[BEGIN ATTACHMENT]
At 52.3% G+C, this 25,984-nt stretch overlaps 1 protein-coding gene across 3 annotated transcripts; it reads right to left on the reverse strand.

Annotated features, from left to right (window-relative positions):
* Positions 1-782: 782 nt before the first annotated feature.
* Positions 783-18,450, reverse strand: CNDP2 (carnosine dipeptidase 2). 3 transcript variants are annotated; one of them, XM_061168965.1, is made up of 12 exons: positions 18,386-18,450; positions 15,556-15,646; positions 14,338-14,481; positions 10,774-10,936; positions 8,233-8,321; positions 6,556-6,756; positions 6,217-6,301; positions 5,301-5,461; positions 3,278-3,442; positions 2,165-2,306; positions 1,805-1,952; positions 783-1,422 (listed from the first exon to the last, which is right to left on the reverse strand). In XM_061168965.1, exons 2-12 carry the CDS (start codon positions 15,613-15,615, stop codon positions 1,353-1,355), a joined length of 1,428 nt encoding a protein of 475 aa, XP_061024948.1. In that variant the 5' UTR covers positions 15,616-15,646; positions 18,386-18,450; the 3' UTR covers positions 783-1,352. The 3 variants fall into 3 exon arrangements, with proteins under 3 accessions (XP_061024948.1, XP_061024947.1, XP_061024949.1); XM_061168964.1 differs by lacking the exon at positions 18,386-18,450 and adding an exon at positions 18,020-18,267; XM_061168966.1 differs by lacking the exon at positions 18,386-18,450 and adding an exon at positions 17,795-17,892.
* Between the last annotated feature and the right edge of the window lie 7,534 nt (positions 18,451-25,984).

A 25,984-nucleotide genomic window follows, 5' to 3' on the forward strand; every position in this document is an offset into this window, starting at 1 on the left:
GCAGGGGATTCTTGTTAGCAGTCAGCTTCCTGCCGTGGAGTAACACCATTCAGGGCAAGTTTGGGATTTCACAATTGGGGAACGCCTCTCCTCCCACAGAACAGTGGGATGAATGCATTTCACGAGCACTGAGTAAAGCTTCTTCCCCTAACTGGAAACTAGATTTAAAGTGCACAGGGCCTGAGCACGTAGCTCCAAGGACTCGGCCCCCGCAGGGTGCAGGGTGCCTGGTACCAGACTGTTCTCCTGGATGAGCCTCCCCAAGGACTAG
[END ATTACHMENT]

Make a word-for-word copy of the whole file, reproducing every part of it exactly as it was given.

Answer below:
At 52.3% G+C, this 25,984-nt stretch overlaps 1 protein-coding gene across 3 annotated transcripts; it reads right to left on the reverse strand.

Annotated features, from left to right (window-relative positions):
* Positions 1-782: 782 nt before the first annotated feature.
* Positions 783-18,450, reverse strand: CNDP2 (carnosine dipeptidase 2). 3 transcript variants are annotated; one of them, XM_061168965.1, is made up of 12 exons: positions 18,386-18,450; positions 15,556-15,646; positions 14,338-14,481; positions 10,774-10,936; positions 8,233-8,321; positions 6,556-6,756; positions 6,217-6,301; positions 5,301-5,461; positions 3,278-3,442; positions 2,165-2,306; positions 1,805-1,952; positions 783-1,422 (listed from the first exon to the last, which is right to left on the reverse strand). In XM_061168965.1, exons 2-12 carry the CDS (start codon positions 15,613-15,615, stop codon positions 1,353-1,355), a joined length of 1,428 nt encoding a protein of 475 aa, XP_061024948.1. In that variant the 5' UTR covers positions 15,616-15,646; positions 18,386-18,450; the 3' UTR covers positions 783-1,352. The 3 variants fall into 3 exon arrangements, with proteins under 3 accessions (XP_061024948.1, XP_061024947.1, XP_061024949.1); XM_061168964.1 differs by lacking the exon at positions 18,386-18,450 and adding an exon at positions 18,020-18,267; XM_061168966.1 differs by lacking the exon at positions 18,386-18,450 and adding an exon at positions 17,795-17,892.
* Between the last annotated feature and the right edge of the window lie 7,534 nt (positions 18,451-25,984).

A 25,984-nucleotide genomic window follows, 5' to 3' on the forward strand; every position in this document is an offset into this window, starting at 1 on the left:
GCAGGGGATTCTTGTTAGCAGTCAGCTTCCTGCCGTGGAGTAACACCATTCAGGGCAAGTTTGGGATTTCACAATTGGGGAACGCCTCTCCTCCCACAGAACAGTGGGATGAATGCATTTCACGAGCACTGAGTAAAGCTTCTTCCCCTAACTGGAAACTAGATTTAAAGTGCACAGGGCCTGAGCACGTAGCTCCAAGGACTCGGCCCCCGCAGGGTGCAGGGTGCCTGGTACCAGACTGTTCTCCTGGATGAGCCTCCCCAAGGACTAG